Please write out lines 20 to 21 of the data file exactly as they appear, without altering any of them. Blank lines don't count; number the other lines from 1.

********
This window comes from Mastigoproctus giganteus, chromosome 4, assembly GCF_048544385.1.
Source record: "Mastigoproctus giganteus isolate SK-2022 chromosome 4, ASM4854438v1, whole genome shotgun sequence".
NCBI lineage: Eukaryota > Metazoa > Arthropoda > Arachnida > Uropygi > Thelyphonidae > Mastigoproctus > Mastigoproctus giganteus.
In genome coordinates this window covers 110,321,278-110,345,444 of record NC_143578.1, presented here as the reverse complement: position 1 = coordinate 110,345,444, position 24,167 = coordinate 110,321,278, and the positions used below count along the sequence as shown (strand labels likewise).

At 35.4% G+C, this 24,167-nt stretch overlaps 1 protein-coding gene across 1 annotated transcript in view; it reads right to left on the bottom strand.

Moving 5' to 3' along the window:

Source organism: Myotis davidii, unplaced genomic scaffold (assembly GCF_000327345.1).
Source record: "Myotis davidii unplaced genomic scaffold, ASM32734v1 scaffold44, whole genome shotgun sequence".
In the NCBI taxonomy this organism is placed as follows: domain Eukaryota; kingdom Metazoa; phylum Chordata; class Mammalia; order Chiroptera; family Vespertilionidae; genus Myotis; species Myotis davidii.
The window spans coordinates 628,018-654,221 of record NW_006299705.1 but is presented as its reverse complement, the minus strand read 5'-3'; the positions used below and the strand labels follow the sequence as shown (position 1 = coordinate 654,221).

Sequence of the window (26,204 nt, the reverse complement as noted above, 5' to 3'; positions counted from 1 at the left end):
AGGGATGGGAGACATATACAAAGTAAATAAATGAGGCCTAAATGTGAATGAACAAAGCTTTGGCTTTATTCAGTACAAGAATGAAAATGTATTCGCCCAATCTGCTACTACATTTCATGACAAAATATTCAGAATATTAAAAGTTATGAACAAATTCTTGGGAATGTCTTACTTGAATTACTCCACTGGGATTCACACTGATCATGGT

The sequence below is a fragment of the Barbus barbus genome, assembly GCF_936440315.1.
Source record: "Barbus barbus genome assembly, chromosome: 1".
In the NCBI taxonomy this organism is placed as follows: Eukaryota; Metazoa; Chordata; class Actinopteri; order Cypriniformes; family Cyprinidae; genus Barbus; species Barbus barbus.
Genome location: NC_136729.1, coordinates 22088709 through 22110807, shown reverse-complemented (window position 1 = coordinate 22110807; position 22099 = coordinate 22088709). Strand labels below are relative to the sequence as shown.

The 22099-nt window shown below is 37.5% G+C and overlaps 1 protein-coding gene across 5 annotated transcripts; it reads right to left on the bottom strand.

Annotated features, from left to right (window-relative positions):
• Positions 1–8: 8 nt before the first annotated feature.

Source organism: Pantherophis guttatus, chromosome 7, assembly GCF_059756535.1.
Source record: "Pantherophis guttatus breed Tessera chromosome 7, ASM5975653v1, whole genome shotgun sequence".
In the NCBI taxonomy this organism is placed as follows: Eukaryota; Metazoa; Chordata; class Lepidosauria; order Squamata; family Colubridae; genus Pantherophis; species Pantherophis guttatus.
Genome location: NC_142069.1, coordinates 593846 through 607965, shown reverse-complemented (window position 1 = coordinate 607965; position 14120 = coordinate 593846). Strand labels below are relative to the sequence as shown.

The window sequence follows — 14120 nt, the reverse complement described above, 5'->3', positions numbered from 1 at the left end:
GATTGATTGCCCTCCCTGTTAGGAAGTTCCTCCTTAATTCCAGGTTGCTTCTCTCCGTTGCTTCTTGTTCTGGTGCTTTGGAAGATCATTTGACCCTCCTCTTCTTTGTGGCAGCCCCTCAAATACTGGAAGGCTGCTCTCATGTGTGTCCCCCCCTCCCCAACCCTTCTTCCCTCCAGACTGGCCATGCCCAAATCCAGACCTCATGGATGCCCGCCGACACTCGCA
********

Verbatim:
Source organism: Pantherophis guttatus, chromosome 7, assembly GCF_059756535.1.
Source record: "Pantherophis guttatus breed Tessera chromosome 7, ASM5975653v1, whole genome shotgun sequence".